You can find my cycling blog here.
I really, REALLY struggle to deal with things I see around me which are wrong. This is especially a problem for me when I’m in traffic. Being on a bicycle, realising how severe the consequences can be for me if a driver’s actions cause me to crash, I can get very worked up. This leads, sometimes, to me completely losing my nut and scfreaming or gesturing at people. And this in turn leads to me beating myself up about acting like that for days, weeks sometimes.
This week, I remembered a piece of advice from Fred Luskin’s Forgiveness methods: you cannot enforce your rules on others. Even if your rule is to obey rules we as society have decided we need in order to function for the maximum good for us as a group, such as stopping at a traffic light when it is red, you cannot enforce your rule of abiding by rules.
And I started repeating the mantra: “Nothing to do with me.” Cars parked in a space reserved for bicycles to be able to enter the cycle lane and, you know, GET OUT OF THE WAY OF CARS? Nothing to do with me. What has got something to do with me is figuring out how to get past them, so really that’s all I should focus on. Why they’re there is none of my business. It is especially not something I can influence or change, so no amount of anger or frustration on my side is going to be helpful.
Instead, I can raise the issue of lack of enforcement with someone who can do something about it. I can raise the issue when a politician comes to look for my vote. I can help with whatever efforts are being made to increase cycling numbers in my town – the more of us there are, the more provision and consideration becomes important.
But shouting and swearing? Pointless. At best, counterproductive, creating a negative image of cyclists in general, and of me in particular.
That’s everything to do with me.
The sight of high heels often sends my thoughts into unexpected territories. It blows a storm of yes-buts through the tendrils of my mind. Yes, we should all be left alone to wear what we want, but why would you want to wear high heels? Yes, you may feel sexy in them, but why? Why do you feel something which makes you less able makes you more desirable? Why do we, as a society, look on something which can permanently damage someone else, as beautiful?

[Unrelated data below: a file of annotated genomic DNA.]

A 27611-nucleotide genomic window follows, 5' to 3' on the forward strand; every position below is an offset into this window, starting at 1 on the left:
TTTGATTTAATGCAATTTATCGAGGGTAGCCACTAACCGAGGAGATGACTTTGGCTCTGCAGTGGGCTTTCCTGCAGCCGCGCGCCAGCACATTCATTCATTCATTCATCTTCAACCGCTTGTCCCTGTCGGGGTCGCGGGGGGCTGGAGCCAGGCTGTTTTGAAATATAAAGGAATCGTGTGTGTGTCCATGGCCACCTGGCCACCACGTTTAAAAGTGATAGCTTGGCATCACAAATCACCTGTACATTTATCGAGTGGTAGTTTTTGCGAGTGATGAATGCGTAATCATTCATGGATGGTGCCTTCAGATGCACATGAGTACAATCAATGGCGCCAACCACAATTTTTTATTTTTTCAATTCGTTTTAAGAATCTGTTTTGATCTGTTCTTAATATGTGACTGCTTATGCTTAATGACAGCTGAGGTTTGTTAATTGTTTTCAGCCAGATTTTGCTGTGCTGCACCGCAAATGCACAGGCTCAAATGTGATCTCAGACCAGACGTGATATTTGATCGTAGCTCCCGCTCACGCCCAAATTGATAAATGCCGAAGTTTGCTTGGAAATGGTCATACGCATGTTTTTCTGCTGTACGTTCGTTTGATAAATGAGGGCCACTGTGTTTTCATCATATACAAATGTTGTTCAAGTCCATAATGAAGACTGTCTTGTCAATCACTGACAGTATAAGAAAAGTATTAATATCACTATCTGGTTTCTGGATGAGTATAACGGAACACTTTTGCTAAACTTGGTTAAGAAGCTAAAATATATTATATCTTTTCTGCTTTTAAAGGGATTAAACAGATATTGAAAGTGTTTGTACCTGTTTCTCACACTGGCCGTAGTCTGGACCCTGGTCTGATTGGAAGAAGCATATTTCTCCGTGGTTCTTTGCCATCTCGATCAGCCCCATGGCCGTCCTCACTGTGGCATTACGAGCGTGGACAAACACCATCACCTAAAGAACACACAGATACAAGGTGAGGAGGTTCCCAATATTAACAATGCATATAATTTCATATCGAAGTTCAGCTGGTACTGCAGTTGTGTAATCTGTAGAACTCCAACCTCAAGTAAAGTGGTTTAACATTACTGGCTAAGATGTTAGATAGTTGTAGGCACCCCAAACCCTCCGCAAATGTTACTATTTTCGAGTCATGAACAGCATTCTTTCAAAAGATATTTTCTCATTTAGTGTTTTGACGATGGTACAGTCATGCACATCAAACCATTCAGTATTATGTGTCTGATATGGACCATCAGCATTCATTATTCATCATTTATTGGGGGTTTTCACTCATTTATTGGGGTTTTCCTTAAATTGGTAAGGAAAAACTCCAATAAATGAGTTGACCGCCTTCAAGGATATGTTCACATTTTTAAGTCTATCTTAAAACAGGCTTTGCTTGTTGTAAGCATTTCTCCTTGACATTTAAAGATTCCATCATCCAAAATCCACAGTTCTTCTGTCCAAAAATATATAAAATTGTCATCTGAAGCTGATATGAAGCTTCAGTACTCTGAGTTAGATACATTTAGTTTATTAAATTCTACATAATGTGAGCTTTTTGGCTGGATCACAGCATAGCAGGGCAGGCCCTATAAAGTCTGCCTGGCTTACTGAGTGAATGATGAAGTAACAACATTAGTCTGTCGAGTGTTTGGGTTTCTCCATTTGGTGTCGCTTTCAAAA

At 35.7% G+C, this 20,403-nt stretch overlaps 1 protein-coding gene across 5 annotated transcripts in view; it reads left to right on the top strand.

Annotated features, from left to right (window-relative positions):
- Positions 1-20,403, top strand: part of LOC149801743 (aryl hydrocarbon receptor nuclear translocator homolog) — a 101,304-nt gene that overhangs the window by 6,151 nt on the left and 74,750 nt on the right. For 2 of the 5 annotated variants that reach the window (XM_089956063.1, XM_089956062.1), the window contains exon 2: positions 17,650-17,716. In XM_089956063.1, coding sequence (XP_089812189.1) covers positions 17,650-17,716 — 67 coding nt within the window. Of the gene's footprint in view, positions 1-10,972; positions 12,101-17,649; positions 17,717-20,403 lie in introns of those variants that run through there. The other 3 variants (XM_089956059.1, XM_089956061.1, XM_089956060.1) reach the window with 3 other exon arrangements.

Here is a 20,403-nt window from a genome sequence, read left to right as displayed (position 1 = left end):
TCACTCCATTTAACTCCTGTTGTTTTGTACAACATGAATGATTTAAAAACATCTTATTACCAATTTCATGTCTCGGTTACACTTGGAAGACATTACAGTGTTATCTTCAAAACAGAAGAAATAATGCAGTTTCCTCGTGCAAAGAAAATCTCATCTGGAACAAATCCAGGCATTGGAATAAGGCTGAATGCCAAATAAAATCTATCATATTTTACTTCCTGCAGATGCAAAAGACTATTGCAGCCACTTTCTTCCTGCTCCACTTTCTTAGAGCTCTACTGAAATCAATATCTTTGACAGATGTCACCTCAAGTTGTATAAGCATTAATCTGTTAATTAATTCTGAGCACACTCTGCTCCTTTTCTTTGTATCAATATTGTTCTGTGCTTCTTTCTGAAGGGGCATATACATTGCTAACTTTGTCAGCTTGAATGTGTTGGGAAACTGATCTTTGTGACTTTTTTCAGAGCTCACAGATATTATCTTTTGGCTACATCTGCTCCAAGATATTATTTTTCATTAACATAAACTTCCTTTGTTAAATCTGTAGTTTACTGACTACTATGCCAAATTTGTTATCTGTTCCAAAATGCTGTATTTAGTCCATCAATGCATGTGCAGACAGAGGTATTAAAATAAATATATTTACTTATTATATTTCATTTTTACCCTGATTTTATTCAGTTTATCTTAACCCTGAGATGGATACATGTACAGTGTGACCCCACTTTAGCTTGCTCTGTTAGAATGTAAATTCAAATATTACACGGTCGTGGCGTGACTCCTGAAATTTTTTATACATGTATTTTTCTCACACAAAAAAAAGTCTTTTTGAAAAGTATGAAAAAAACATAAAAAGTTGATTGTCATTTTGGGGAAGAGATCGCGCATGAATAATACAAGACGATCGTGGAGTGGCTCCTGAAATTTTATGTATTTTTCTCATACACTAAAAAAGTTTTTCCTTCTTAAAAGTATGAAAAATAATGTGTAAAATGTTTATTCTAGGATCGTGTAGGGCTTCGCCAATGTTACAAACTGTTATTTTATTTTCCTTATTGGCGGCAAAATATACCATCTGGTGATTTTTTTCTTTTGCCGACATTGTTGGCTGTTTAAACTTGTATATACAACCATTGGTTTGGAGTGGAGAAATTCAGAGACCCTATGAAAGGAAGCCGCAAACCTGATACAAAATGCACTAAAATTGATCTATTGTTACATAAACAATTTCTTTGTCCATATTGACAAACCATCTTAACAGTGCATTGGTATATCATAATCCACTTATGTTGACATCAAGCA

I can’t help but think of a world where women are no longer considered second-class humans, possessions even, as one where high heels will be looked on with the same horror now reserved for corsets and foot-binding. I can’t help but think of a world where heels are still considered sexy, as a world with a very big problem indeed.
If you have a strong stomach, click here or on the photo on the right for more on deformities to feet by modern, everyday women’s shoes (right at the end of the article, which is about the now [thank gods] mostly abandoned practice of foot binding).
I am doing a thing: I am looking at those around me, and I am making an effort to not judge. That guy with the clothes: you know, the one that makes you roll your eyes? I am putting brakes on that eye-roll. That girl with the stuff, you know what I’m talking about, the one that makes you smirk. I am giving that smirk a glare and making it scuttle back into its cave.
I am doing this thing because I have learned that someone, somewhere, is going to do the same about me. They are going to look at my face, and if they want, they will have grounds for nudging a friend with an elbow and waggle an eyebrow in my direction. They are going to spot my shoes, my shirt, my hair, my socks, and I guarantee you “they” will have among their ranks members who will find reason for disapproval.No matter what you wear, how you cut your hair, what makeup you do or don’t wear, you look awful to someone somewhere.